1. morphghost
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    morphghost New Member

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    Gender Fluidity and Identity

    Discussion in 'Research' started by morphghost, Feb 12, 2016.

    Hello all, after having to decide between a male or a female protagonist for many, many stories over the past few years, I found myself indecisive this time around when I came up with a fantasy idea. After pondering this, I decided that the character will be gender-fluid (GF), adding a little diversity to my shared fictional universe and allowing me the opportunity to step into the shoes of different people; in this case, gender fluidity. I am an asexual cis-male so I don't know much about gender fluid individuals, what their pronouns are, what their mentality is (not in an offensive way), and how this affects their behavior and lifestyle.

    I chose a gender neutral name that the character has given themselves: Alex. Furthermore, they will wear a customized band (like those charity ones that were popular many years ago) with a pink and a blue side, allowing the character to express their current identity. Aside from this, I still lack knowledge on gender fluidity and identity. If there are any resources available for me to research with or a user on here who is GF and wouldn't mind messaging me, the help will be appreciated.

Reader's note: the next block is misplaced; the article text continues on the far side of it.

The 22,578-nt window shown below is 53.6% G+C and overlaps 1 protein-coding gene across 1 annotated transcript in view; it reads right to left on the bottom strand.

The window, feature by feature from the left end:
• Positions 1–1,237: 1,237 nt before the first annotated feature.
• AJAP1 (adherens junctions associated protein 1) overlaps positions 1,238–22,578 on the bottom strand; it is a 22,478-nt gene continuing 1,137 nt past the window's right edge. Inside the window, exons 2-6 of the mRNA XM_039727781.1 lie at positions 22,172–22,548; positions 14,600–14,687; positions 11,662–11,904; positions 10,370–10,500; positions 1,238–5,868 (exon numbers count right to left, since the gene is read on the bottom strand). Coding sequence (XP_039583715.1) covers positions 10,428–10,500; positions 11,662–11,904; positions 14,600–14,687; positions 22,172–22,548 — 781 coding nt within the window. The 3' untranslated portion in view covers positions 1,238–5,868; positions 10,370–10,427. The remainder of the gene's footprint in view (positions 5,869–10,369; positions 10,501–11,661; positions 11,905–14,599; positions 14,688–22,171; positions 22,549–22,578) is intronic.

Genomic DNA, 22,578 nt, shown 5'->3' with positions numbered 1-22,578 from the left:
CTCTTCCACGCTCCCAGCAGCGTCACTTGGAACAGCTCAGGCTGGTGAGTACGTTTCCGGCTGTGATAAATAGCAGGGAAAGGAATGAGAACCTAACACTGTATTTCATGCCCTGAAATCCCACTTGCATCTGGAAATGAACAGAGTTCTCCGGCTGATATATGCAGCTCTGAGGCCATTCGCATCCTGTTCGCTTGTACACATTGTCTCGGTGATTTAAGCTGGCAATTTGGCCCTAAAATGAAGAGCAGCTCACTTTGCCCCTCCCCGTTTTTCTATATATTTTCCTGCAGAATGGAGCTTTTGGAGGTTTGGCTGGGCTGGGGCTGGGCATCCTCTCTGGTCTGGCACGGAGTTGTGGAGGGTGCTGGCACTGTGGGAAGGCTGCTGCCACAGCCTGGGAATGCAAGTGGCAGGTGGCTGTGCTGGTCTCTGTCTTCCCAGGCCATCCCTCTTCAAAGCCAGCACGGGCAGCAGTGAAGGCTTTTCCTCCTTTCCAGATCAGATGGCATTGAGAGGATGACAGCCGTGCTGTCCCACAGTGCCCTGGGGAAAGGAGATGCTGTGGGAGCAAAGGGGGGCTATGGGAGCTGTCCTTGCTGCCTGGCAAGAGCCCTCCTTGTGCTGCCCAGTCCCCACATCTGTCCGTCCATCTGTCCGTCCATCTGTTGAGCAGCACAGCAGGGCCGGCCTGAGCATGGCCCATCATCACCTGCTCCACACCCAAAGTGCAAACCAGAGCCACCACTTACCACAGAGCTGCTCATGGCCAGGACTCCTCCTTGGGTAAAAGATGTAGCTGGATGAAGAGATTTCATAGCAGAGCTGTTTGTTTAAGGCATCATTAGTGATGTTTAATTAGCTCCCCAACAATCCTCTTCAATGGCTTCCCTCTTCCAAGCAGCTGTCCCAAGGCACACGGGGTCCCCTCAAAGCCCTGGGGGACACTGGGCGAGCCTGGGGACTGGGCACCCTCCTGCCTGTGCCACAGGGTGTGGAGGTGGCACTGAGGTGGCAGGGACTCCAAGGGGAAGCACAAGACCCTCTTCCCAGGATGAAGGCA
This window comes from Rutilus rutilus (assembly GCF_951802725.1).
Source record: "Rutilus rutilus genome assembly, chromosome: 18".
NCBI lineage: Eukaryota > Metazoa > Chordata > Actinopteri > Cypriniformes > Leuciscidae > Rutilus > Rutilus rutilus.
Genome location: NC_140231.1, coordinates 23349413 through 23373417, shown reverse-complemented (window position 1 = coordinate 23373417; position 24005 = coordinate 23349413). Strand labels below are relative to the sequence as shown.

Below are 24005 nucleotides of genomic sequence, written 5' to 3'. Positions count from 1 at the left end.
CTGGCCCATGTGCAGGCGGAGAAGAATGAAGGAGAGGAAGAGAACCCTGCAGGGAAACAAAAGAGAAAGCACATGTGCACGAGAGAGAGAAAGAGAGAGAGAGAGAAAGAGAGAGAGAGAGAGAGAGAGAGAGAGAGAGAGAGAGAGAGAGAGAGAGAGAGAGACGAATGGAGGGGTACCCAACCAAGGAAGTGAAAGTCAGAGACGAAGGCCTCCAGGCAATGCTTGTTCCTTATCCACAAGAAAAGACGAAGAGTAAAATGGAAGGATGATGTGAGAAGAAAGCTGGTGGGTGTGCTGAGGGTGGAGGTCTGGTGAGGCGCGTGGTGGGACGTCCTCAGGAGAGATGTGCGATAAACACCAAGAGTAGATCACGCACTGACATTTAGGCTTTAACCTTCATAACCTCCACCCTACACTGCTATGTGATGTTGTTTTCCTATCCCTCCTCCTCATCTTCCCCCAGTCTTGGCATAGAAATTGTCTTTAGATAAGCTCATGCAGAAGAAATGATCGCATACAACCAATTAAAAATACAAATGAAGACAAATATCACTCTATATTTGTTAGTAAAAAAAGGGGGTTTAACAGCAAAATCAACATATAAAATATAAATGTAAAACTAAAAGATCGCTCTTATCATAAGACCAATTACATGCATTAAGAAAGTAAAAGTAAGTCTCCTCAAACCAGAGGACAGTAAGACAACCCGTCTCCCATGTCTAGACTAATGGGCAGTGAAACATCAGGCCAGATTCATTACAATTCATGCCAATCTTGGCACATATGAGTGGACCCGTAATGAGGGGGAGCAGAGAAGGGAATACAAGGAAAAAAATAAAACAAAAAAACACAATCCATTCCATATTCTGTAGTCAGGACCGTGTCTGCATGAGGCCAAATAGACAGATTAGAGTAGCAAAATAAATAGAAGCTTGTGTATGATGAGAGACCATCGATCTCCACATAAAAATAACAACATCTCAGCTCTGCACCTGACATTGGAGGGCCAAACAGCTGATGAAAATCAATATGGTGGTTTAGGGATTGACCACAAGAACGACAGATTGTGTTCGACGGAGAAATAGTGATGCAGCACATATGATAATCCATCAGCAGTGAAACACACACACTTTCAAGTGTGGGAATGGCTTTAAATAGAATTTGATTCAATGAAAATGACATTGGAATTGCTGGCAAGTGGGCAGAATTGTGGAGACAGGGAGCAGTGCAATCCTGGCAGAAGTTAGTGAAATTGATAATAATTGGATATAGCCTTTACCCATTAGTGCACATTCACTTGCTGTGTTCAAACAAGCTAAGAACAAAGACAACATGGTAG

Thank you in advance.
    MG. Allen
     
  2. ChickenFreak
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    ChickenFreak Contributing Member Contributor

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    This confuses me. Among several other issues, it seems to assume that the person is ALL MALE one day and ALL FEMALE another day. From what very (very) little I've read about gender fluidity, that doesn't seem accurate.
     
  3. Feo Takahari
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    Feo Takahari Active Member

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    It's one of those Tumblr things, like using spoons to represent how much energy you have left. I don't think it's taken very seriously outside Tumblr.

    I'm agender, which overlaps more than you might expect. Both come from knowing who you are and recognizing that other people's ideas of "male" or "female" don't map onto you. I think when you don't fit into "common sense" boundaries, there's an element of choice involved--I choose to reject boundaries, while others choose to blur and break them.

    (I'm not sure how much I should go into detail, since I'm not genderfluid per se and don't personally know anyone who is. I don't want to be misleading.)
     
  4. NeighborVoid
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    NeighborVoid Active Member

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    If gender is separate from biological sex, what actually defines it aside from connotation?
     
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  5. Feo Takahari
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    Feo Takahari Active Member

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    I personally think the only "universal" way to define gender is in relation to body image and dysphoria. Any other definition of gender is contextual to how gender has been framed within a specific culture. (If you were to try to come up with an objective gender for every single person, you'd probably wind up with hundreds or thousands of genders.)
     
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  6. Oscar Leigh